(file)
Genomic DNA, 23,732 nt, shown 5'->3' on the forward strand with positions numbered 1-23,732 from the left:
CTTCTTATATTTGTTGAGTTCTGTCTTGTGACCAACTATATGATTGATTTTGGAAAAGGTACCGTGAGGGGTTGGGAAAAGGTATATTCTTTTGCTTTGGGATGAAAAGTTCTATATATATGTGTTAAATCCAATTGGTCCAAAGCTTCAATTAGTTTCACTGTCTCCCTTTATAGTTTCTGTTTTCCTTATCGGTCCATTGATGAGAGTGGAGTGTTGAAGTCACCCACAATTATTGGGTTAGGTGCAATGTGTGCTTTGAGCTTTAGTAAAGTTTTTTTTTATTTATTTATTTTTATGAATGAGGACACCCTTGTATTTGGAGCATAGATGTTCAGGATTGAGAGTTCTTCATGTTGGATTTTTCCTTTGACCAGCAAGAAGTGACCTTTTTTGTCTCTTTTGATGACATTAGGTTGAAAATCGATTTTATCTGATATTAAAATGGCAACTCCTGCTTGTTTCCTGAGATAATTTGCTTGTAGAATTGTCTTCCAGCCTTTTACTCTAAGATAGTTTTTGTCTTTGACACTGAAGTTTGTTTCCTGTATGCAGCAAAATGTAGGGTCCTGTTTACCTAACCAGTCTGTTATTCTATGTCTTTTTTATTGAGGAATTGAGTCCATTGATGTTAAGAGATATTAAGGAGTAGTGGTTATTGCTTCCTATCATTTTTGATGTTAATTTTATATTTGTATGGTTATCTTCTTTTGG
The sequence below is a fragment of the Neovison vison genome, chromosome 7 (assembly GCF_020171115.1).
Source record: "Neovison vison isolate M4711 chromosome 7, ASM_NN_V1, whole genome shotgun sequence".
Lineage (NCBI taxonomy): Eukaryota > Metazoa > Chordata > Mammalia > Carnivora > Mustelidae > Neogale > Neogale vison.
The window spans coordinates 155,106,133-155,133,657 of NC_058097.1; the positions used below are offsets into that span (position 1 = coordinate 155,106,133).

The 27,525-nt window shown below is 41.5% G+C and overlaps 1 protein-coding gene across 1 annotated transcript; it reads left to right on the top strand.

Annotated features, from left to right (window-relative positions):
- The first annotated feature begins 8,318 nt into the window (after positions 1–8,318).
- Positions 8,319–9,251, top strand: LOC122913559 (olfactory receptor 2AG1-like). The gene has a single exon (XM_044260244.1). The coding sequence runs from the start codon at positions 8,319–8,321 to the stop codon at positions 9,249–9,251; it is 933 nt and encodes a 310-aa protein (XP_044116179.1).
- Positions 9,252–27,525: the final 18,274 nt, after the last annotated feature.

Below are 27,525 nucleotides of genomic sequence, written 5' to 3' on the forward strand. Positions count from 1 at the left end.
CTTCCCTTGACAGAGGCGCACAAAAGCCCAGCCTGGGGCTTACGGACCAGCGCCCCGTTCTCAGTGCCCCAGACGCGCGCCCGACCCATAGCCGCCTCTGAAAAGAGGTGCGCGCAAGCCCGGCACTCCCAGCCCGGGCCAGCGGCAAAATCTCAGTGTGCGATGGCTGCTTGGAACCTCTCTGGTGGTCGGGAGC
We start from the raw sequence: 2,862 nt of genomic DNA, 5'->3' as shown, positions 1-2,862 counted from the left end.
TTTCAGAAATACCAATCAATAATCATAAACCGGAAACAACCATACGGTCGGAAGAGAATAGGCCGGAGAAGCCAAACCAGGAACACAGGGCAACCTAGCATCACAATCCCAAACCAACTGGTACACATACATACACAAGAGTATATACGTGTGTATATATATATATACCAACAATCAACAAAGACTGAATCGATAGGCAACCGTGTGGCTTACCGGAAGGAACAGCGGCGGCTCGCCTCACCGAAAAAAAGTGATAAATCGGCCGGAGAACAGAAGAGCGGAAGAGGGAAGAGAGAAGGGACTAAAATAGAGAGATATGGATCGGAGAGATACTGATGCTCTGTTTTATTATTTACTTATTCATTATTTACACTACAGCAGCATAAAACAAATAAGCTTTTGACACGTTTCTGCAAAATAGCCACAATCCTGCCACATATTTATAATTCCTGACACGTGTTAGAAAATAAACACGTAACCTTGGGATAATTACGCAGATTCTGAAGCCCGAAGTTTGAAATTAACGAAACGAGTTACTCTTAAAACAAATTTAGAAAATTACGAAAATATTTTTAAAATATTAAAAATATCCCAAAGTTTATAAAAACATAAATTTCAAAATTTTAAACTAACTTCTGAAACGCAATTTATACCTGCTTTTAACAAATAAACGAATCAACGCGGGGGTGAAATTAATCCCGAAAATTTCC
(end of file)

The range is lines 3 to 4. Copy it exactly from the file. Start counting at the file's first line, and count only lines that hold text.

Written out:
The sequence below is a fragment of the Neovison vison genome, chromosome 7 (assembly GCF_020171115.1).
Source record: "Neovison vison isolate M4711 chromosome 7, ASM_NN_V1, whole genome shotgun sequence".